Why wellbeing at work matters

June 12, 2018
wellbeing at work

Have you ever felt issues in your personal life were stopping you from concentrating properly at work? Or you’re thinking about work at home, suffering with sleepless nights and finding it hard to switch off?

Yep. Me too on both counts. And I’m sure I’m not the only one.

Employee experience

Work used to be much more of a transactional relationship: you turn up, do your job and get paid for it. These days, employers expect more from us. Changes in the way we work mean there is a less of a demarcation between work and home lives. Technology enables us to pick up emails on the go and without even realising it, we’re working longer hours and not giving ourselves time to rest. So, it stands to reason that in return, we would like an environment where we can thrive.

Good employers are picking up that stressed employees don’t make the best employees. They are less likely to be productive and bring their whole selves to work. Whereas those who feel valued and cared for are far more likely to put in discretionary effort and be a positive energy in the workplace.

A focus on wellbeing at work creates a good employee experience, which in turn creates a better employer brand. It helps attract better candidates who want to stay; rather than endless churn that tends to happen in poorly managed organisations.

Why wellbeing at work needs to be more than just a programme

One of the ways, employers are trying to create a more positive working environment is through implementing wellbeing programmes in the workplace. However, to be truly beneficial, they need to focus on life outside of work as well as inside. We all have hard times, which may not be to do with work itself, but still impact on our performance. A good wellbeing programme understands that personal and professional lives overlap.

Wellbeing programmes can consist of mindfulness, financial management classes, yoga, nutrition workshops, talks from interesting speakers, the list is endless. I think most people, me included, appreciate when people they’re being invested in. However, before committing to big spends, there are some basic essentials to consider. 

Regular management training at all levels

The more experience you have at management, then the better you tend to be is probably true if you’re a reasonably self-aware, self-reflective person who has a desire to do things better. These are characteristics I’ve seen from people working at all levels of organisations and I’ve really admired them for it. However, it’s not universal.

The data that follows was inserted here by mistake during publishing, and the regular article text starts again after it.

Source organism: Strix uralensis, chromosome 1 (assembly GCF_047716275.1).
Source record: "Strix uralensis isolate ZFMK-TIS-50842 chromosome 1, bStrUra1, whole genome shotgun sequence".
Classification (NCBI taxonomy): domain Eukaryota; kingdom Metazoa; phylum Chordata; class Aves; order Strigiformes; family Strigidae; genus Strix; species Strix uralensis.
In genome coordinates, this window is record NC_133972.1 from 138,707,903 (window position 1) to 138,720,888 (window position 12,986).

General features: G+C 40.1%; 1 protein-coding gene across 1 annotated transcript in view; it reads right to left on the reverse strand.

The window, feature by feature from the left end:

One element of business culture that I’ve never quite understood is that technology, systems and processes upgrade all the time – and organisations put in training and support to move people through the changes. Yet management and what people need from managers also evolves – but somehow people are expected to just keep up especially when they’ve been managing for a while. If you want to improve wellbeing, then put regular management training in place for everyone who manages people.

Flexible working

Research shows flexible working improves employee motivation and their productivity. So why don’t more organisations offer it when it seems such a no brainer for improving wellbeing at work? I tend to think people view flexible working as complicated and contractual – however, the reality can be as simple as enabling working from home (if the job allows) and a bit of leeway on start and finish times. If you really want to commit to flexible working, then put it in job adverts, write it into policies and make it mandatory for managers to say why the job can’t be done flexible, rather than the other way round. 

Practice what you preach

Honestly, it doesn’t matter how good your wellbeing programme is if you don’t put the basics in place. No amount of stress management can minimise the impact of a difficult work environment. If you believe in the wellbeing of your employees, then practice it more than you preach.

Things to consider before setting up a wellbeing programme

  1. Look at a budget for a wellbeing programme and set clear accountabilities for the administration of it.
  2. Ensure you have senior stakeholder sponsorship.
  3. Set specific goals. Do you want to improve engagement, reduce absence, take care of employees?
  4. Include employees in your plans to take into their thoughts and ideas.
  5. Consider how you will evaluate. Use insight to change and evolve as you embed activity.
  6. Remember that wellbeing at work is just one part of employee experience. However, through taking action, you’re creating a culture where people can thrive.

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